How a Michelin Star restaurant is reopening its New York dining room


When Odo by Odo re-opened its dining room for the first time in more than six months on Wednesday evening, the 14-seat chef’s counter that helped create its intimate atmosphere will be empty.

Instead, the eight diners will sit in a private dining room after checking their temperature to enjoy a prix fixe dinner prepared by chef Hiroki Odo.

The Japanese fine dining restaurant, which earned its first Michelin star last year, is one of several restaurants in New York City that are adopting their dining room to reopen to customers during the coronovirus epidemic. After the city became the epicenter of the epidemic, government officials were more cautious in reopening their economy, fearing the return of crowded hospitals and nonstop ambulance sirens. Facing a $ 2 billion lawsuit from hundreds of restaurant owners, Gov. Andrew Como announced three weeks ago that indoor dining could return to five boroughs at 25% capacity on the last day of the month.

The decision is intended to help stem the losses of the city’s restaurant industry, which has arisen from the crisis. In August, 87% of restaurant owners could not pay their full rent, according to a survey by the New York Hospitality Alliance.

But the 25% capacity limit means restaurant owners have to do with fewer customers and higher costs, such as masks for employees and more frequent cleaning. Odo co-owner Satoru Yasumatsu said that Speaksi-style restaurants will keep their outdoor food open for now, until the capacity limit is increased.

Other New York restaurants such as Porter House Bar and Grill in Manhattan’s Time Warner Center are shutting down the reopening of their dining room, until the capacity limit is only half past the pre-pandemic limit.

Restaurant owners may not have to wait for a few more weeks to unlock higher capacity limits. Cuomo has stated that the sanctions will be re-enforced from 1 November and that the sanctions can be relaxed, as long as the infection rate is not increasing.

But local health officials have been raising alarm in recent days over the increasing cases in the city. Outbreaks in the Brooklyn and Queens neighborhoods have pushed the city’s positive test rate to its highest level since June. A recent report by the Center for Disease Control and Prevention has linked restaurant food to increased risk of contracting Kovid-19, although the National Restaurant Association has termed the study’s methodology flawed, and said that an industry has no evidence of virus Reducing the spread is irresponsible.

As Odo tests water to eat indoors for New Yorkers’ hunger, its private dining room will be open only on Mondays, Tuesdays and Wednesdays evenings, with only two reservation times: 5:45 pm and 8 pm : 30 o’clock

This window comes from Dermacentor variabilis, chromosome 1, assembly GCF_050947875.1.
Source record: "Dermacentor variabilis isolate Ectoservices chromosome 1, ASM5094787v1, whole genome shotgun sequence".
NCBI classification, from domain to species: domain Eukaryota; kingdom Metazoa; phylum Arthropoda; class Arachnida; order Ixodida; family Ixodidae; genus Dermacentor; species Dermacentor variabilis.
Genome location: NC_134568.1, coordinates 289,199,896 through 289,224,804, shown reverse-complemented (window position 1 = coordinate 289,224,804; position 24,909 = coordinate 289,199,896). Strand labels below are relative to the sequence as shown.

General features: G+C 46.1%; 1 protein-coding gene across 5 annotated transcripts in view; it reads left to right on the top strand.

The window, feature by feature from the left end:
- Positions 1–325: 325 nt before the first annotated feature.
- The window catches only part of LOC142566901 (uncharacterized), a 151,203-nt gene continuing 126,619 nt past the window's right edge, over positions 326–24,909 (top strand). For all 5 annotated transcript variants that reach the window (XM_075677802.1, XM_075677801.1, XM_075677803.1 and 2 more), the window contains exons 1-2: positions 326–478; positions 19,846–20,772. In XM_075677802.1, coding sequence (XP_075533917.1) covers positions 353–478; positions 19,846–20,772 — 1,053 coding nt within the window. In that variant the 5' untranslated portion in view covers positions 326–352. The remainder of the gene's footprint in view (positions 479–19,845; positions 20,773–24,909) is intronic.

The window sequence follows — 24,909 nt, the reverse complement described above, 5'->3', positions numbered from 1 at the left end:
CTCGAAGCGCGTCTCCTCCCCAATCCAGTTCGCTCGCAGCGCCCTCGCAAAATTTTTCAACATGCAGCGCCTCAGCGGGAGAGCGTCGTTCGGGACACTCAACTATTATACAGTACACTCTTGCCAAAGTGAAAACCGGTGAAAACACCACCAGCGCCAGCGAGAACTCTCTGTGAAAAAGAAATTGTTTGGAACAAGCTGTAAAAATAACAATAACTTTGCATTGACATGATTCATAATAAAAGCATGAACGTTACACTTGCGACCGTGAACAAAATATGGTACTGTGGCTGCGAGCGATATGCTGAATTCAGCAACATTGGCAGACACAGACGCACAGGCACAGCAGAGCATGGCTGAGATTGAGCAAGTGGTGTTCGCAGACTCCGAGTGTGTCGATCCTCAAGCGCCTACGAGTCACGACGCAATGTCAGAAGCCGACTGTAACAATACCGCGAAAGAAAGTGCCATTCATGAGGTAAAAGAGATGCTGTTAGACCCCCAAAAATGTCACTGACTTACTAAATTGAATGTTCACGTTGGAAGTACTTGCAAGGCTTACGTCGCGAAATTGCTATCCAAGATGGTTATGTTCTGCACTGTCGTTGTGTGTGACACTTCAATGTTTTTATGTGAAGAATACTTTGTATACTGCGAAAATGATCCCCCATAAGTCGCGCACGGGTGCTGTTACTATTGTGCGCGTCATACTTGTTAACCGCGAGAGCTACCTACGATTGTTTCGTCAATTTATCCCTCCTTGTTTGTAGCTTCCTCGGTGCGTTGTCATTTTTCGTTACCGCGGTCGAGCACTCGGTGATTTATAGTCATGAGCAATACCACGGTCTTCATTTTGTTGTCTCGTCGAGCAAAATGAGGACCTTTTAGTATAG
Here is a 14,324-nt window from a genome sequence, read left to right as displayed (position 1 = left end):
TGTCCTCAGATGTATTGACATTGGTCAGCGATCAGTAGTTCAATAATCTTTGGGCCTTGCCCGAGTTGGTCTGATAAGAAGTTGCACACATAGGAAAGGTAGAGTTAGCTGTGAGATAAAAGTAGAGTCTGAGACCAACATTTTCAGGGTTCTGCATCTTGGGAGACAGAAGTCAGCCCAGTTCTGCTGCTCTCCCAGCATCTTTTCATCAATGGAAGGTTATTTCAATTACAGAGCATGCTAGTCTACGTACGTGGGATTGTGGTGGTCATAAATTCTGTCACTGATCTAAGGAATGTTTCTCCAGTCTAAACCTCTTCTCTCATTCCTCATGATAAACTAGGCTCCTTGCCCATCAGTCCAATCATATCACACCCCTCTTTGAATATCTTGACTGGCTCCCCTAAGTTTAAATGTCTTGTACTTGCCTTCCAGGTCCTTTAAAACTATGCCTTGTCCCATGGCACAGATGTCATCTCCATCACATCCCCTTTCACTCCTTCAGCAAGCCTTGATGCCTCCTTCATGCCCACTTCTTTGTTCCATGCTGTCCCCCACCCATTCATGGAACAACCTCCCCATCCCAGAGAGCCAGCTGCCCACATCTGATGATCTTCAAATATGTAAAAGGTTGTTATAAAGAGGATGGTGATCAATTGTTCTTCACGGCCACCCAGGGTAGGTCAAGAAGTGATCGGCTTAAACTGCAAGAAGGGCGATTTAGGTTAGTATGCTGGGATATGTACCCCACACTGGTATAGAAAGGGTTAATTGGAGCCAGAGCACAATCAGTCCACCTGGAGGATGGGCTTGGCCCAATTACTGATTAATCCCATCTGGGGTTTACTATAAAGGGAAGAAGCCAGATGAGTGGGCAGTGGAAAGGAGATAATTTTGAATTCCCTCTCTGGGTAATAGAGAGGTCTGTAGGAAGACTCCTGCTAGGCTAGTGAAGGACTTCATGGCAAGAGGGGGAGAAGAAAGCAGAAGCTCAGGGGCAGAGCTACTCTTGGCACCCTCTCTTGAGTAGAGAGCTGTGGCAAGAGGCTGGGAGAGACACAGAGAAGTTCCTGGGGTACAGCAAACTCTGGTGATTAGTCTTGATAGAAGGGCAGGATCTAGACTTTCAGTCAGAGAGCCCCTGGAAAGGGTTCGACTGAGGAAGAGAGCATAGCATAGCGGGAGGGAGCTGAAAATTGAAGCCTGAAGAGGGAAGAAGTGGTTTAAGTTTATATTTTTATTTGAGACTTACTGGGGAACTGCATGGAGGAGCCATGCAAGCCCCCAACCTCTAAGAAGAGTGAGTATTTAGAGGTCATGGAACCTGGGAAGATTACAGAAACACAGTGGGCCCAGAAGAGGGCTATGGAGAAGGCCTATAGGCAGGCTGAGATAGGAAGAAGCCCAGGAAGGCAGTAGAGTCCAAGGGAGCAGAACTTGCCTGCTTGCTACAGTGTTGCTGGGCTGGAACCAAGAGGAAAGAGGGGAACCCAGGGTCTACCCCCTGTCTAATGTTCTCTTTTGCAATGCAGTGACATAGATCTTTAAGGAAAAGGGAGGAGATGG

“Our restaurant is small,” Yasumatsu said. “Even using a private room, we can accommodate a maximum of eight people, depending on the size of the parties. It’s not enough for us to survive.”

Although its seating changes could hamper the dining experience at Odo, Yasumatsu said the restaurant plans to place bets on its meals for the private dining room.

“That’s the only option we’re thinking about at the moment,” he said. “And hopefully the city allows bar seating, even at 25% capacity.”

Yasumatsu hopes that indoor dining will bring back high-paying customers. Current sales are down about 50% compared to the previous year. Before the epidemic pushed Odo to offer delivery for the first time and move the tables out, the restaurant was forced to spend $ 200 on a prix fixe multi-course meal known as Kaseki Could trust the customer.

But Odo’s mastery during the crisis also extended to its menu. Instead of offering a traditional multi-course dinner, its external offerings are a la carte and come at a lower price than kaiseki. According to Yasumatsu, however, the outdoor food has brought customers to the restaurant for the first time.

On Friday, New York Mayor Bill de Blasio extended the outdoor dining to the restaurant and expanded year-round. Earlier, the option was set to expire at the end of October. As temperatures in the New York drop, Yasumatsu joins other restaurant owners in his restaurant, looking for ways to expand from tents to heaters.

Still, Odo is not placing bets solely on customers wanting to eat in or out of their restaurants. It is launching a gathering of sushi and whiskey in a larger location, several blocks south of its Flatiron location. Yasumatsu said the restaurant is also working on citywide sushi delivery, aimed at a wider range of audiences than its usual price, and to nationwideize its high-level delivery through a potential partnership with GoldBelly.

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